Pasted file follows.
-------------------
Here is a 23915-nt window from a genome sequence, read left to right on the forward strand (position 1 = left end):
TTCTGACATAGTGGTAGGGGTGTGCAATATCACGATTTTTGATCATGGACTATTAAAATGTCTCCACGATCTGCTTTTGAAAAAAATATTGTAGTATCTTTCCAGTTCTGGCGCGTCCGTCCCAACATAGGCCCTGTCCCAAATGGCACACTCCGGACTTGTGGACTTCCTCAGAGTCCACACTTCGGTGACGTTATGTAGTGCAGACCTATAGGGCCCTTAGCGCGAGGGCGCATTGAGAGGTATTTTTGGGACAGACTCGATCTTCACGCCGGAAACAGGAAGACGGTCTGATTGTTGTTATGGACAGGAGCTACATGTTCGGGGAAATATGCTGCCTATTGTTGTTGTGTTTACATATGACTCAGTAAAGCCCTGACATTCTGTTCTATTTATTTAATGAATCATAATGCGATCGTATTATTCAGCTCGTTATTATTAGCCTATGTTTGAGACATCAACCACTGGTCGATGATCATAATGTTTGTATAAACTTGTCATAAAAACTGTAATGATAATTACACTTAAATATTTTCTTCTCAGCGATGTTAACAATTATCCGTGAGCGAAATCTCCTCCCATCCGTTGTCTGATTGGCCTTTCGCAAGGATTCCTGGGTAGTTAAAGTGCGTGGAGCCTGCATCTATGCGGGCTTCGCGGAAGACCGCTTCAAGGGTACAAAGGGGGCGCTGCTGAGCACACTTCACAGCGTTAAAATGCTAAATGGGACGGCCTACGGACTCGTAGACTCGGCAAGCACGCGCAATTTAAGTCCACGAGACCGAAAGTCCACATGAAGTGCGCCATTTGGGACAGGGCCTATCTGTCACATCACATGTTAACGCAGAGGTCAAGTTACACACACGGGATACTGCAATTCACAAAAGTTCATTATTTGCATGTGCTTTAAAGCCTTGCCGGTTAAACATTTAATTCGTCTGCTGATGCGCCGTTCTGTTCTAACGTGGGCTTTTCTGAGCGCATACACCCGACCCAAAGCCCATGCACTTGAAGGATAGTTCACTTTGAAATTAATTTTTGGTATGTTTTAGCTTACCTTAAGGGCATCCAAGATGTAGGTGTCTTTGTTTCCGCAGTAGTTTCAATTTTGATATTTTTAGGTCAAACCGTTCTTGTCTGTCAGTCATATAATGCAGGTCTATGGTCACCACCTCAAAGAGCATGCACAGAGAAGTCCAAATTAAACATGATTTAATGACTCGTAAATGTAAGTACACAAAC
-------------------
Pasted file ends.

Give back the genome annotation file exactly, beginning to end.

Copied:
Here is a 23915-nt window from a genome sequence, read left to right on the forward strand (position 1 = left end):
TTCTGACATAGTGGTAGGGGTGTGCAATATCACGATTTTTGATCATGGACTATTAAAATGTCTCCACGATCTGCTTTTGAAAAAAATATTGTAGTATCTTTCCAGTTCTGGCGCGTCCGTCCCAACATAGGCCCTGTCCCAAATGGCACACTCCGGACTTGTGGACTTCCTCAGAGTCCACACTTCGGTGACGTTATGTAGTGCAGACCTATAGGGCCCTTAGCGCGAGGGCGCATTGAGAGGTATTTTTGGGACAGACTCGATCTTCACGCCGGAAACAGGAAGACGGTCTGATTGTTGTTATGGACAGGAGCTACATGTTCGGGGAAATATGCTGCCTATTGTTGTTGTGTTTACATATGACTCAGTAAAGCCCTGACATTCTGTTCTATTTATTTAATGAATCATAATGCGATCGTATTATTCAGCTCGTTATTATTAGCCTATGTTTGAGACATCAACCACTGGTCGATGATCATAATGTTTGTATAAACTTGTCATAAAAACTGTAATGATAATTACACTTAAATATTTTCTTCTCAGCGATGTTAACAATTATCCGTGAGCGAAATCTCCTCCCATCCGTTGTCTGATTGGCCTTTCGCAAGGATTCCTGGGTAGTTAAAGTGCGTGGAGCCTGCATCTATGCGGGCTTCGCGGAAGACCGCTTCAAGGGTACAAAGGGGGCGCTGCTGAGCACACTTCACAGCGTTAAAATGCTAAATGGGACGGCCTACGGACTCGTAGACTCGGCAAGCACGCGCAATTTAAGTCCACGAGACCGAAAGTCCACATGAAGTGCGCCATTTGGGACAGGGCCTATCTGTCACATCACATGTTAACGCAGAGGTCAAGTTACACACACGGGATACTGCAATTCACAAAAGTTCATTATTTGCATGTGCTTTAAAGCCTTGCCGGTTAAACATTTAATTCGTCTGCTGATGCGCCGTTCTGTTCTAACGTGGGCTTTTCTGAGCGCATACACCCGACCCAAAGCCCATGCACTTGAAGGATAGTTCACTTTGAAATTAATTTTTGGTATGTTTTAGCTTACCTTAAGGGCATCCAAGATGTAGGTGTCTTTGTTTCCGCAGTAGTTTCAATTTTGATATTTTTAGGTCAAACCGTTCTTGTCTGTCAGTCATATAATGCAGGTCTATGGTCACCACCTCAAAGAGCATGCACAGAGAAGTCCAAATTAAACATGATTTAATGACTCGTAAATGTAAGTACACAAAC